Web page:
What our teeangers can teach us about friendship

I met with two old friends this weekend in a bid to catch up before Covid-19 restrictions increase for the winter. It was such a needed tonic. Why had we left it so long to do this?

These particular friendships were formed when having our first babies, 13 years ago đŸ˜”. Like most new parents, we navigated those first years together in cafes and each other’s gardens in a semi-delirious state reassuring each other we were completely normal and that, one day, all would be okay.  Then life did get more okay and we started getting back into our careers, moving house, getting dogs and becoming busier and busier
 too busy to really nurture those friendships properly.  

Yesterday we ate, drank, laughed, and talked crap in equal measures. It felt so good. Such a release. Space to blurt things out and think without the eye-rolling of our judgemental teenagers. We openly discussed our worries, fears, children, husbands, careers, money issues and body changes. I felt comforted and validated. Once again, I felt reassured that I was completely normal, I was okay. More than that, I was valued, wanted, appreciated, and loved.

I wonder how our friendships change as we age? Is there something about hitting middle-age or parenting teenagers that means we need our friends again more than ever? Isn’t middle-age a bit like adolescence? We need our peers to find courage, care and a sense of normality in the middle of big changes. I am going to take a leaf from my teenager’s book and start prioritising my friendships – I have a feeling I am going to need them.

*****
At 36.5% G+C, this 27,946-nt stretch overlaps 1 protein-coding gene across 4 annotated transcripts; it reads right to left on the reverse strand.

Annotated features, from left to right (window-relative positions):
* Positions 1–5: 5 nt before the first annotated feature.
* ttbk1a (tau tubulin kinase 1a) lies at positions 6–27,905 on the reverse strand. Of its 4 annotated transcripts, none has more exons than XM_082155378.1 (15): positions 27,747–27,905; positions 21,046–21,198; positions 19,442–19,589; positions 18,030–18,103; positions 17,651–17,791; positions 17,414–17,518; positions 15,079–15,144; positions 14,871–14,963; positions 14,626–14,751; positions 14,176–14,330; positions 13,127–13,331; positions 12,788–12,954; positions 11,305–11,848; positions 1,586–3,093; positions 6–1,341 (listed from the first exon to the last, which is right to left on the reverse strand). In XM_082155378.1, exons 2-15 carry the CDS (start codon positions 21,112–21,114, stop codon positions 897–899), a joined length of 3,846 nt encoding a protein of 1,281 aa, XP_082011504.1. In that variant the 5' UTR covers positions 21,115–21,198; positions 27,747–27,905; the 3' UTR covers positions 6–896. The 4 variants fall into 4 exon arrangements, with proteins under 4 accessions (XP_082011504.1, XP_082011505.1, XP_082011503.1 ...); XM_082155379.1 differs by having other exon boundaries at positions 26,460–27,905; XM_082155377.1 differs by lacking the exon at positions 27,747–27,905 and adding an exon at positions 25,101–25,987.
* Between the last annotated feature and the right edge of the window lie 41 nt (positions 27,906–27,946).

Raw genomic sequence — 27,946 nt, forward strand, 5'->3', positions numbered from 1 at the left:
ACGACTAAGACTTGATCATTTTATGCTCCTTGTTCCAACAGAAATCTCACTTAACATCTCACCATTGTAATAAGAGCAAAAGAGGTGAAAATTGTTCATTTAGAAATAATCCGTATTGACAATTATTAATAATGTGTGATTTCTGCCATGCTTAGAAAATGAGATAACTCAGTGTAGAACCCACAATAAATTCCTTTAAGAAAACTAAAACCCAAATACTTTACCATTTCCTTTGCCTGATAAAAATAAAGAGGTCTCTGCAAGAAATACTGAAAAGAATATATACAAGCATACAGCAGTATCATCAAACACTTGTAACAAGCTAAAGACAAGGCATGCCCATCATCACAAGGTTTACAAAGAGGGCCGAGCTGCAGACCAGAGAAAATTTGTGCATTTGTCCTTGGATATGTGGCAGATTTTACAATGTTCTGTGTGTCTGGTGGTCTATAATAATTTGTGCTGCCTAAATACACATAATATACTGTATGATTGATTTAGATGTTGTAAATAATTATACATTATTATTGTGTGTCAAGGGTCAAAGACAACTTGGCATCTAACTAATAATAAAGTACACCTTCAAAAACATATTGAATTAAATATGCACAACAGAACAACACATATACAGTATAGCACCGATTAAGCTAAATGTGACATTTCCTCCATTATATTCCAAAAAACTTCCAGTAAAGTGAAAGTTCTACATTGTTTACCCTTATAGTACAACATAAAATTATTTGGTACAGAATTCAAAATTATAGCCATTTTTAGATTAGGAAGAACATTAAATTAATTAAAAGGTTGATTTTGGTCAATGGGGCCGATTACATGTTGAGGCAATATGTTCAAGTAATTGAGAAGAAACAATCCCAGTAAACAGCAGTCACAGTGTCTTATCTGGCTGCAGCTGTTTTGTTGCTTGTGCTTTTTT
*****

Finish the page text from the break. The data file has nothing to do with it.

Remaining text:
My mate left me a bottle of her lovely Neals Yard Remedies oil that she pours everywhere. I am sure the aromatherapy oils it contains will be soothing but I think it will be the powerful connection with her kindness, loyalty and humour that will do it for me. Stand clear, I will be smelling a lot of Bergamot!

Can you give yourself permission as a parent to nurture those relationships that give you the strength, courage and care required to stay steady as a parent or as a carer for ageing parents?

For those who need a bit more than friendship to navigate midlife troubles I highly recommend taking a look at Dr Becky Quickie or follow her on Instagram (The Menopause Psychologist).

3 ways to get our help



Sign up to Our mailing list for hints and tips updates.

"Dr Andrea Shortland’s session for MediaCom on a children’s mental health was incredibly informative"

“Dr Andrea Shortland’s session for MediaCom on a children’s mental health was incredibly informative. During the second period of lockdown and home-schooling; parents and children found themselves again in a period of upheaval and transition. Many parents and carers were extremely worried about their children’s mental health and their own ability to be present and engaged whilst also playing the role of teacher and care giver. Dr Shortland gave attendees an insight into how many parents were feeling; tips on supporting children and helping them cope whilst studying from home and also managing their mental health. She also helped us realise the importance of taking care of ourselves in order to effectively support our children. It was such a useful session that we realise it was also pertinent for not only children’s mental health but also adults! We will be holding another session with Dr Andrea and MediaCom soon.”

Avelon Thompson, MediaCom (following a parenting workshop)